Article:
Peter Beaumont writes: The continuing currency crisis in Iran, which has seen the rial go into freefall, has been cited, with some celebration in certain quarters, as proving that US-led sanctions are “working” against Tehran. Increasingly shut out from international banking and struggling to sell its oil, Iran has been forced to sell more cheaply while buying raw materials at a higher cash price. This, in turn, has led to currency speculation that the government has done nothing to halt, and to sharp devaluation.
But what does “sanctions are working” actually mean? Some hawks have read it as the possible beginning of the end for Iran’s nuclear programme and the collapse of the clerical regime. For others, including those anxious to avoid conflict over Iran, it has been seized on as a suggestion that the crisis might be resolved through negotiation and non-military pressure.
The reality is that the political, economic and social impact of sanctions can produce very different results from those allegedly desired, more often than not hurting ordinary people. And there is a third scenario, in which sanctions might actually make the confrontation with Iran more dangerous still.
The increasing popularity of economic sanctions, as Britain’s former ambassador to the UN, Sir Jeremy Greenstock, has observed, is due to the perception that no other tool exists “between words and military action if you want to bring pressure upon a government”.
When three academics – Gary Clyde Hufbauer, Jeffrey Scott and Kimberly Ann Elliott – examined the history of sanctions between 1914 and 1990, in Economic Sanctions Reconsidered they determined that out of 115 cases that they looked at, only a third had seen any measure of success. The US political scientist Robert Pape has challenged even this measure, claiming that of the 40, only five can be determined genuine successes for sanctions. [Continue reading…]
As Iran’s currency crisis escalates, Ali Chenar has spoken to people in and around the bazaar in Tehran.
Many merchants in the bazaar had already shut down their stores since Monday, claiming that they do not know what prices they should be charging their customers. The sudden fall in the rial’s value has brought it to a level unthinkable only a week ago.
“The problem is that the exchange rate always sends a signal about market stability and government reliability,” said Muhammad, an economic activist. He adds, “With the rial in freefall, many believe that the situation is simply out of control.”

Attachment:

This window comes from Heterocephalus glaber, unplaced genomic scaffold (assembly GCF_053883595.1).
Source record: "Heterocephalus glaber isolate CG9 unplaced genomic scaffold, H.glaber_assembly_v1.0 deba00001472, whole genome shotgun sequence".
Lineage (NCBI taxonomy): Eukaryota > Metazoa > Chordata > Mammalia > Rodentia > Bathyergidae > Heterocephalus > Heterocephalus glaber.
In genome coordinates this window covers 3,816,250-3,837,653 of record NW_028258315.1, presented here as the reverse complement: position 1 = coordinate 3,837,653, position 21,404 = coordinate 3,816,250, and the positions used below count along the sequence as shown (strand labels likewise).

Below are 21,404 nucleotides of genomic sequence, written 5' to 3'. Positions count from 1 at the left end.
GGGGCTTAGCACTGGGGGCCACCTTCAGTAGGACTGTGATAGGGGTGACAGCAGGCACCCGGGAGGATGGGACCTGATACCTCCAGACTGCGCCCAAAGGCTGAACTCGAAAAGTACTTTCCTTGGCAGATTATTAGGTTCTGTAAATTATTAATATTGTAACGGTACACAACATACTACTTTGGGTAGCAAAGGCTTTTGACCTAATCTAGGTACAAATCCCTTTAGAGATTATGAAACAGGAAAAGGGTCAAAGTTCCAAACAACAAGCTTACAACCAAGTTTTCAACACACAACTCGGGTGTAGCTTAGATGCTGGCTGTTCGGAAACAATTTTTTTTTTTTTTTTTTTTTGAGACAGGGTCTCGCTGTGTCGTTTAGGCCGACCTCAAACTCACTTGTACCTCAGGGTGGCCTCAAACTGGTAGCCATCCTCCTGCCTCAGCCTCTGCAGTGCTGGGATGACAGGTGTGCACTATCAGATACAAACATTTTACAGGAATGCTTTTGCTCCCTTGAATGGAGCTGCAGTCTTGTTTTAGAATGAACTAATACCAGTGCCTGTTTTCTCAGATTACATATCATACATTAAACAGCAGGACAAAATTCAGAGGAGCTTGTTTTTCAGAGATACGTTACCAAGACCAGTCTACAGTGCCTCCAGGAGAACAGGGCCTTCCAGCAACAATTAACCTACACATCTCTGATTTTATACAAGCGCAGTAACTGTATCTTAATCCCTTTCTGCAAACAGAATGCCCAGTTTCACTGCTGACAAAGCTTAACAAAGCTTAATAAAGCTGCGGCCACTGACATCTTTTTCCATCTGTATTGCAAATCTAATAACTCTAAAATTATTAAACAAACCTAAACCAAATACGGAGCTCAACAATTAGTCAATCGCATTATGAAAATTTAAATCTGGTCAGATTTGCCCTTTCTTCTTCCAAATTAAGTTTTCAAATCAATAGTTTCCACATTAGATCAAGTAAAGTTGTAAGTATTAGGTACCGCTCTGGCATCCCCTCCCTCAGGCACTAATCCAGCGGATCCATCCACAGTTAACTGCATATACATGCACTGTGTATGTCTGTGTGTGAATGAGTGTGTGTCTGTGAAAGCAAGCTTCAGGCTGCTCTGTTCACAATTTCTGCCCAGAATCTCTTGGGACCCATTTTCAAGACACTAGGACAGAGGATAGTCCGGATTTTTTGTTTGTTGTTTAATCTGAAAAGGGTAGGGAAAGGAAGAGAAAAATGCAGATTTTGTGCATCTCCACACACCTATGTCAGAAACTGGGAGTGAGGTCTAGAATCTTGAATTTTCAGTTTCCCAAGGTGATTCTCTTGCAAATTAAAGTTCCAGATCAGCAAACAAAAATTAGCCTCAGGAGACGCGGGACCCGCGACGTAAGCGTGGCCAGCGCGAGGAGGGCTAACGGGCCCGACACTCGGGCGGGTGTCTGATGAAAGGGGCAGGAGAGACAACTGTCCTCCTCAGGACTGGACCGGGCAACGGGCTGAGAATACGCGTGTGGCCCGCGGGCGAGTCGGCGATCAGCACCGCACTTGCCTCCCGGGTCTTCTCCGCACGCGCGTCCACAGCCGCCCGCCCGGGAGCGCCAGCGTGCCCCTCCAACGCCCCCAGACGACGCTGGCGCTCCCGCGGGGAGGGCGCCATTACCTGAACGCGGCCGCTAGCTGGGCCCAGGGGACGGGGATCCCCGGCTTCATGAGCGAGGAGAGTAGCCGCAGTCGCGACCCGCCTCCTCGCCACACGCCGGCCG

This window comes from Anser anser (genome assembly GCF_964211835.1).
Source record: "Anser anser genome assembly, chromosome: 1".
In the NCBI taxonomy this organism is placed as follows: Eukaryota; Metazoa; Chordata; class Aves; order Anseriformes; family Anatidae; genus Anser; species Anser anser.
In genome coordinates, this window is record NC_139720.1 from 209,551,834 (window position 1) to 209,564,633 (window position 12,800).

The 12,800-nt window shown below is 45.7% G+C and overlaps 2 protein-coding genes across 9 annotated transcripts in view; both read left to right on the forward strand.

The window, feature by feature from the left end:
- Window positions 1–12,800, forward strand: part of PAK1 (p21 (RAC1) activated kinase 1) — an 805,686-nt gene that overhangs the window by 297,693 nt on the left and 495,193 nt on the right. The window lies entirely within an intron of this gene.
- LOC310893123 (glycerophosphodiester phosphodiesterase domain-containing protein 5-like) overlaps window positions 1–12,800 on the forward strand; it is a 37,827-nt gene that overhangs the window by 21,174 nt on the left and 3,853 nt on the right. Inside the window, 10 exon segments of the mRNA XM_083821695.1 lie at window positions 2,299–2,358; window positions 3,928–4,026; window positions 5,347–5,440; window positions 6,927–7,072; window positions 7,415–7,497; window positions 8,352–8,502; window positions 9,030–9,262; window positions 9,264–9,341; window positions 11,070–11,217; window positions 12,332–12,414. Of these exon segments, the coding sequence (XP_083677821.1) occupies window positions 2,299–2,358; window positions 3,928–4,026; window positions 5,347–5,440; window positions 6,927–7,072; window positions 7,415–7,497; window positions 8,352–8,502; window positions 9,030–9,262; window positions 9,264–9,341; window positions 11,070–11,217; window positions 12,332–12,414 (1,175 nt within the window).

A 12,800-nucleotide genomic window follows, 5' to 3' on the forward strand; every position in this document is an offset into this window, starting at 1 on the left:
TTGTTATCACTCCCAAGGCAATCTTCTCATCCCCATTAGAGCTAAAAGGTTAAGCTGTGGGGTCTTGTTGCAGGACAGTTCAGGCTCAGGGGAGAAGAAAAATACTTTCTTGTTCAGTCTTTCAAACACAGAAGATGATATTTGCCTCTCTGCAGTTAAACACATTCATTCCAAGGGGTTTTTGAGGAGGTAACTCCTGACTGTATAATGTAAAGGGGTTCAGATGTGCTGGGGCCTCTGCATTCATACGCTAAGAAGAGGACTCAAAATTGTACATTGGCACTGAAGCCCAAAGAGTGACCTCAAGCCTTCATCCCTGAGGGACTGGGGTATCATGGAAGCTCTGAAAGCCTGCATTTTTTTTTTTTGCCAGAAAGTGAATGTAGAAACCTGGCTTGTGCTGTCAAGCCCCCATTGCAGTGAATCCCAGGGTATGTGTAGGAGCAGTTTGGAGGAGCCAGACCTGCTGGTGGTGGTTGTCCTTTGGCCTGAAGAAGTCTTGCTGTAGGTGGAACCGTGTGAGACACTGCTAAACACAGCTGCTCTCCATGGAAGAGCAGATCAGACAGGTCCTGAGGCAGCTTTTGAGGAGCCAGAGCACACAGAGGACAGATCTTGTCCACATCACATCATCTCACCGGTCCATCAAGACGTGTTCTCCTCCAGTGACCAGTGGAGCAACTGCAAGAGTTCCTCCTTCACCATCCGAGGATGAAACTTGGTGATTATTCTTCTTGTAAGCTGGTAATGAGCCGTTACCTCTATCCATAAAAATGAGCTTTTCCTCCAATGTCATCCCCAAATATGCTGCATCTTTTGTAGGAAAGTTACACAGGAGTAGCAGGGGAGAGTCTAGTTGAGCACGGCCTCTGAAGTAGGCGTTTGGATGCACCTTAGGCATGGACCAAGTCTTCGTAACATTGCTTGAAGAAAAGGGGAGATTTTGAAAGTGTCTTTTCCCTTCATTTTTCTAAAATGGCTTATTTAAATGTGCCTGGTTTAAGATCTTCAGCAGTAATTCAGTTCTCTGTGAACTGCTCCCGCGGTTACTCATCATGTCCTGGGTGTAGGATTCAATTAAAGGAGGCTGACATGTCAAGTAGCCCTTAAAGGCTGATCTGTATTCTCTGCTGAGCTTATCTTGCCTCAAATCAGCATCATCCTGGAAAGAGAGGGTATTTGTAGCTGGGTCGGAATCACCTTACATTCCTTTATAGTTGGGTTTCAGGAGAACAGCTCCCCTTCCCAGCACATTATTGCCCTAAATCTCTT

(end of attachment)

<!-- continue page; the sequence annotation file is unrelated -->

He explains the dilemma faced by the merchants. “Many in the bazaar save in dollars and need hard currency to import the products they sell. If the products are produced domestically then they need hard currency to import the material needed in the production process. The machinery and other services cost too, and usually we have to pay companies who use the [open-market] dollar-rial exchange rate to estimate their costs.”
Babak, a graduate student, is worried about his upcoming sabbatical trip abroad. “With the hard currency rising so fast, I am not sure if I can afford it anymore.” He also cannot wait much longer to make a decision — the deadline to apply for a visa is fast approaching.
Businesses face similar decisions about whether to renew their orders and sell their inventories. Mahmoud, an apprentice in the bazaar, wants people to know that “we would like to work, but how can you work when you do not know what will happen tomorrow.”
Ahmad Reza, a dealer in Persian rugs, is mad at the government. “They ruined everything. They wasted all the revenues generated by oil and now they are not supplying the market with hard currency…. Every day, something new happens: one day it is sanctions; the next, new banking regulations. The authorities always need to be greased with some extra cash.” The challenge of keeping his business going is making him infuriated. “Some days, I just want to go to the Sahara and just yell. I do not know why I come to this store anymore.”
Hamid, a social science teacher who lives near the bazaar just south of central Tehran, believes that the “bazaaris have always been unhappy and frustrated. Almost every government has found ways to interfere with them and to tell them what to do.” What is different now “is that Ahmadinejad has become more vulnerable.” Hamid observes that criticizing his administration is no longer equivalent to opposing the regime as a whole. On his way home, he saw people had set fire to garbage and other flammables. “Bazaaris usually hate governments, but I think they hate the current administration the most.”